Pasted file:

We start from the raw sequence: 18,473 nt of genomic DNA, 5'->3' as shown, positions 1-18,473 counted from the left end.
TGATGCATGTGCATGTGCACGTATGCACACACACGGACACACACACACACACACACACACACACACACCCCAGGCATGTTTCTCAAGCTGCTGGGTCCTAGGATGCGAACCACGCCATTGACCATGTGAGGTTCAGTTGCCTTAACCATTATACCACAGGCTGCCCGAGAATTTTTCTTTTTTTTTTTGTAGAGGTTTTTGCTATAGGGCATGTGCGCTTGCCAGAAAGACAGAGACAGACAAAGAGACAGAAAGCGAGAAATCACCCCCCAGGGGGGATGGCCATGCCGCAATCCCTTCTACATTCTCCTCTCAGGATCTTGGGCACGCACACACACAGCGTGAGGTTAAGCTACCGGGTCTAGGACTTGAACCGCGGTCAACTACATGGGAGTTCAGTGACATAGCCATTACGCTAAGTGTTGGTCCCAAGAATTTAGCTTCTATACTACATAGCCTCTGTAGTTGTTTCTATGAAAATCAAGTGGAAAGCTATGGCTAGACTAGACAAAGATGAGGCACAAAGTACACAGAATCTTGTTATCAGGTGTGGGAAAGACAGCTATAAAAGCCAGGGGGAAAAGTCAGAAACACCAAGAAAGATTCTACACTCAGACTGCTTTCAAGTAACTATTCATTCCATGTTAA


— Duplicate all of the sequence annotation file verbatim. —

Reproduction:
We start from the raw sequence: 18,473 nt of genomic DNA, 5'->3' as shown, positions 1-18,473 counted from the left end.
TGATGCATGTGCATGTGCACGTATGCACACACACGGACACACACACACACACACACACACACACACACCCCAGGCATGTTTCTCAAGCTGCTGGGTCCTAGGATGCGAACCACGCCATTGACCATGTGAGGTTCAGTTGCCTTAACCATTATACCACAGGCTGCCCGAGAATTTTTCTTTTTTTTTTTGTAGAGGTTTTTGCTATAGGGCATGTGCGCTTGCCAGAAAGACAGAGACAGACAAAGAGACAGAAAGCGAGAAATCACCCCCCAGGGGGGATGGCCATGCCGCAATCCCTTCTACATTCTCCTCTCAGGATCTTGGGCACGCACACACACAGCGTGAGGTTAAGCTACCGGGTCTAGGACTTGAACCGCGGTCAACTACATGGGAGTTCAGTGACATAGCCATTACGCTAAGTGTTGGTCCCAAGAATTTAGCTTCTATACTACATAGCCTCTGTAGTTGTTTCTATGAAAATCAAGTGGAAAGCTATGGCTAGACTAGACAAAGATGAGGCACAAAGTACACAGAATCTTGTTATCAGGTGTGGGAAAGACAGCTATAAAAGCCAGGGGGAAAAGTCAGAAACACCAAGAAAGATTCTACACTCAGACTGCTTTCAAGTAACTATTCATTCCATGTTAA